COMMENTARY: From ‘illegal to essential’: Thousands of farm working families struggle to get through pandemic

April 15, 2020 /

I have grown up watching my parents head to work in the harshest weather conditions year round just to bring food to the table for my family and I. My parents are undocumented. My parents are also farmworkers, and picking grapes is their only option for work.

My parents have worked in the fields for more than 20 years, and throughout all those years, they have never experienced something as devastating and frightening as the COVID-19 pandemic.

My mother told me, “We have seen what natural disasters around the world have caused, but nothing like this has ever happened here. We were not prepared for this, which has caused us to act like never before. We can’t see and hug our loved ones. The fear of being deported is still felt, and on top of that, we are fearing for our safety due to the pandemic.”

Despite my mother’s heightened fear of being deported, the government still relies on her work every single day, especially during this pandemic. The U.S. Department of Homeland Security considers those who work in the food supply industry as essential workers and “have a special responsibility” to maintain their normal work schedule. 

It’s ironic that undocumented farm workers went from being “illegal” to suddenly “essential.” 

Although workers like my mother are essential, they are still struggling through this pandemic. 

My mother won’t receive a stimulus check from the Trump Administration because she isn’t the right kind of taxpayer. However, my mother does in fact pays taxes with an Individual Taxpayer Identification Number, but because she is undocumented, she won’t receive that extra bit of money that could help pay our bills and provide us food. 

We aren’t the only ones being left out. This could’ve helped hundreds of families across America, as undocumented immigrants are most vulnerable during this pandemic. 

My mom got laid off from her job nearly a month ago. When something like this happens, people file for unemployment, but my parents also don’t qualify for unemployment funds.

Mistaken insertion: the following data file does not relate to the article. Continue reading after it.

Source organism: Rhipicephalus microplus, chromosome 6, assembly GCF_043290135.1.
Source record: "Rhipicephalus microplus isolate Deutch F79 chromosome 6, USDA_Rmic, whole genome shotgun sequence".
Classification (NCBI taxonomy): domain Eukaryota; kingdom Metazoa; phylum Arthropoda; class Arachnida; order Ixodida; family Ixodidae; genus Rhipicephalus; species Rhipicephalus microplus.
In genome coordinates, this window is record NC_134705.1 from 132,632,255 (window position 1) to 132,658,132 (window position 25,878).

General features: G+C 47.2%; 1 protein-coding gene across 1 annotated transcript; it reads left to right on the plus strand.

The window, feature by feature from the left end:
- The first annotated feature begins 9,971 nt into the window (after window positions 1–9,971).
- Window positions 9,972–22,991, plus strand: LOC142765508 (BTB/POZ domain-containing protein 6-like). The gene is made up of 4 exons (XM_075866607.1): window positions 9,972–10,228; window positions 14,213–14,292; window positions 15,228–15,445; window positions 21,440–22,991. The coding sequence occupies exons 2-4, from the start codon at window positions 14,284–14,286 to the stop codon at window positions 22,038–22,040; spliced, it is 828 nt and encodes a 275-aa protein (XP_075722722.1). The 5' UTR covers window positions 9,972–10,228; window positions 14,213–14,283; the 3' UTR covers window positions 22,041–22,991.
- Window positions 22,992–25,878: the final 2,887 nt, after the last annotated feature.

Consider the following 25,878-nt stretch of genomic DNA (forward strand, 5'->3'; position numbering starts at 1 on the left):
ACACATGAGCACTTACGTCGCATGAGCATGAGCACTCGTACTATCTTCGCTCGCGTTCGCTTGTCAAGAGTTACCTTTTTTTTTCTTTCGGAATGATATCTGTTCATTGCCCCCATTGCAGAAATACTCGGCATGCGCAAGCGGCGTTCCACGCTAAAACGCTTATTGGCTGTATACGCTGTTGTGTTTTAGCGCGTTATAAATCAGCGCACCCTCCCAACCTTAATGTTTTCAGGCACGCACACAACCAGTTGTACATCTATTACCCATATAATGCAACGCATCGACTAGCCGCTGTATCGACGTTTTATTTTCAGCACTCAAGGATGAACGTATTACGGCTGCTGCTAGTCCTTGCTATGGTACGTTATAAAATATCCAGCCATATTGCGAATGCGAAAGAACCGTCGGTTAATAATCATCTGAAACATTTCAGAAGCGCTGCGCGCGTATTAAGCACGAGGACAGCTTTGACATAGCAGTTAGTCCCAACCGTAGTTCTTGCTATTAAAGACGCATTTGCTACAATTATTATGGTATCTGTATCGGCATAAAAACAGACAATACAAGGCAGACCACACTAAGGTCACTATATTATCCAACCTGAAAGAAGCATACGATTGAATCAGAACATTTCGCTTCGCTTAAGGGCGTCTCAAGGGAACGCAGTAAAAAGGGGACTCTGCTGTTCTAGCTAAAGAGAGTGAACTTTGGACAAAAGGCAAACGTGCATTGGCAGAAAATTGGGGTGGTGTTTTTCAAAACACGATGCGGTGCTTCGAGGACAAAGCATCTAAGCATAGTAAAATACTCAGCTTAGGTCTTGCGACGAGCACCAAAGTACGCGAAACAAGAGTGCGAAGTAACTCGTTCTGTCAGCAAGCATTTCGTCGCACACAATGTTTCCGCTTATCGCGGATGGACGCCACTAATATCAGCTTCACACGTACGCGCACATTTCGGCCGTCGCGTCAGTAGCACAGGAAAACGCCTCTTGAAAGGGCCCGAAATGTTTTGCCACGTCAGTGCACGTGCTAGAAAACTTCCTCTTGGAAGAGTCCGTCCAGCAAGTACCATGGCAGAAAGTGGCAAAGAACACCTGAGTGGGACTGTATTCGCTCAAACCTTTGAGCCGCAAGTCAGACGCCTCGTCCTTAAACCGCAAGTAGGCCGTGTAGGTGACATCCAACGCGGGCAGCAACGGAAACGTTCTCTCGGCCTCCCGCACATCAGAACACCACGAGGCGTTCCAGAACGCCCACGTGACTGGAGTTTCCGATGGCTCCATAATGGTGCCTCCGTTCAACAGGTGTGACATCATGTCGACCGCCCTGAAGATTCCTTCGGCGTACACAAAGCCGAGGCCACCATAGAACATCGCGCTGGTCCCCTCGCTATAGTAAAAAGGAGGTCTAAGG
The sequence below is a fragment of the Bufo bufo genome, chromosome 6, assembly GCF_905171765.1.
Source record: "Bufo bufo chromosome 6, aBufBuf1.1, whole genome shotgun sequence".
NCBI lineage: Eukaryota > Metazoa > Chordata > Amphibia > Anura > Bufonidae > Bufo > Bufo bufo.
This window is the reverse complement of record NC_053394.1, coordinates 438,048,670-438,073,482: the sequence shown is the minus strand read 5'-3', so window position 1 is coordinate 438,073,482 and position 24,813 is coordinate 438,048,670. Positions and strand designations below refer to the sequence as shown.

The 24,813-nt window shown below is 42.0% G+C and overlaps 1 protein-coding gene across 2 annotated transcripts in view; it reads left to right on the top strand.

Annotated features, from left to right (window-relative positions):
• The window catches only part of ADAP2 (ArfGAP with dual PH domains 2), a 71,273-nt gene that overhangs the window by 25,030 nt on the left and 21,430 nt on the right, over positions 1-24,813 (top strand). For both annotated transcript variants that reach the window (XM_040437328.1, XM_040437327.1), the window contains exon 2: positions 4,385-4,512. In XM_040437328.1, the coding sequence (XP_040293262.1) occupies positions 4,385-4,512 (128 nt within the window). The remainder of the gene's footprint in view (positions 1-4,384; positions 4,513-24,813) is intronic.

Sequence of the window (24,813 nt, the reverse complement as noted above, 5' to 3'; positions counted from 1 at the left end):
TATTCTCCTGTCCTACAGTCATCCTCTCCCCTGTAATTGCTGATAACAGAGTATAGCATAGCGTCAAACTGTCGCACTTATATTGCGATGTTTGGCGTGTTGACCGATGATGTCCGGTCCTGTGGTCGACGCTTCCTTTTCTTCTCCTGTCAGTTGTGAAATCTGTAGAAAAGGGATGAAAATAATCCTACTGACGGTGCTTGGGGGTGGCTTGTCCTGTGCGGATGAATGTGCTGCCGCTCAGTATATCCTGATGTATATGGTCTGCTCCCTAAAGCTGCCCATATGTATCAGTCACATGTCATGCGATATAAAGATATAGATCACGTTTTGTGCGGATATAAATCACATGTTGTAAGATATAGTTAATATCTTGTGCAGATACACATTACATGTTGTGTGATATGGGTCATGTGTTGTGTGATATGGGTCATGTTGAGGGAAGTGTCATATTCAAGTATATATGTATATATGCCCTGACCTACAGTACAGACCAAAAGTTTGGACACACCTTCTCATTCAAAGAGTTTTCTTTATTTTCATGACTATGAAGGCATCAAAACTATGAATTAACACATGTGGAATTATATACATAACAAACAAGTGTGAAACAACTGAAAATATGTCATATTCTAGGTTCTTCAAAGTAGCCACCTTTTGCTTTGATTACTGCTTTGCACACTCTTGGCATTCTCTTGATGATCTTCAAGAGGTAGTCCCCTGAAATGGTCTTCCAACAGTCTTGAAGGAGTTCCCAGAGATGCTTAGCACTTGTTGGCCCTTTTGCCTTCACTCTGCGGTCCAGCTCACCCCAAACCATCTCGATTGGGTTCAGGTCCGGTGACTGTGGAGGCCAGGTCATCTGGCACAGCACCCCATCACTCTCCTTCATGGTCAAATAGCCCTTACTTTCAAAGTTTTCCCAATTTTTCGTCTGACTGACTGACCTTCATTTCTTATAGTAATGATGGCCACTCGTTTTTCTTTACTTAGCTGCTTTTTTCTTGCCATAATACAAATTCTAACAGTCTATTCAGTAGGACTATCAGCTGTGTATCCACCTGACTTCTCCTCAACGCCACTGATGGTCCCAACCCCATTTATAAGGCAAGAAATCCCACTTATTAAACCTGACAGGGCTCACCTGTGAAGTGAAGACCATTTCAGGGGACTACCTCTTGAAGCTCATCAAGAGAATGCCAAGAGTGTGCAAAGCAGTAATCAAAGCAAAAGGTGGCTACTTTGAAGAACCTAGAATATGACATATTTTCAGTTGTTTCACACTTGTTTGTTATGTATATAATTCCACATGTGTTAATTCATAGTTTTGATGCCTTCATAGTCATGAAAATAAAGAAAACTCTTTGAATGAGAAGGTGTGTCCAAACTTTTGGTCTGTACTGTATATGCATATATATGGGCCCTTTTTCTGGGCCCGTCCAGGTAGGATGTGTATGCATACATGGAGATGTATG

I truly believe this is unjust. 

As if undocumented farmworkers haven’t been affected enough, the new proposal by the Trump Administration to cut farmworker wages is just the icing on the cake. My dad is still working but this proposal has him and many other families worried. 

Yes, there have been efforts to help families in this situation, like Governor Newsom’s moratorium, which gives people who cannot pay rent a 90-day extension after the state of emergency is lifted. But is this enough?

Let’s add up the math here, well subtract rather. Take away the stimulus check, and don’t forget to subtract the unemployment benefits and the cut to wages. It doesn’t take a math genius to figure families who can’t pay their rent now will likely not be able to pay their three months worth of rent when the state of emergency is lifted. 

Thankfully, my mother has found a way to stay busy while helping her community.  She has decided to use her sewing skills to provide masks for vulnerable populations. When the demand for masks skyrocketed last month, my mom began sewing day and night to provide masks for the community. 

My mom just wants everyone to be safe. She doesn’t want people like my father, who risks his health every day at work, to compromise their safety due to not being able to afford it. 

I see how tired my mother gets while making the masks. I wanted to help my mom’s burden, so I learned how to sew. Now while she rests, I keep making the masks.

Through all this chaos, I am creating some pretty great memories with my hardworking and essential mother. Some of my favorite memories of my mom have been seeing her sew clothes for my family. She has been sewing since she was young, and it’s pretty powerful to see how she is using her gift to help save lives during this tough time. 

“Although sewing for hours is tiring, I know it will all be worth it as long as I know there is one more person with a mask every time I make one and my community and family is safe,” my mom has told me.

I know thousands of families across the country share my story. I just hope our voices will be loud enough to bring about justice for families like mine during this pandemic.


Kern Sol News is a youth-led journalism organization in Kern County. In their stories, reporters shine light on health and racial disparities in under-served communities across Kern. For more stories by South Kern Sol, head to southkernsol.org.

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Biviana Camacho

Biviana Camacho is a youth reporter for South Kern Sol. She is part of South Kern Sol's Delano branch.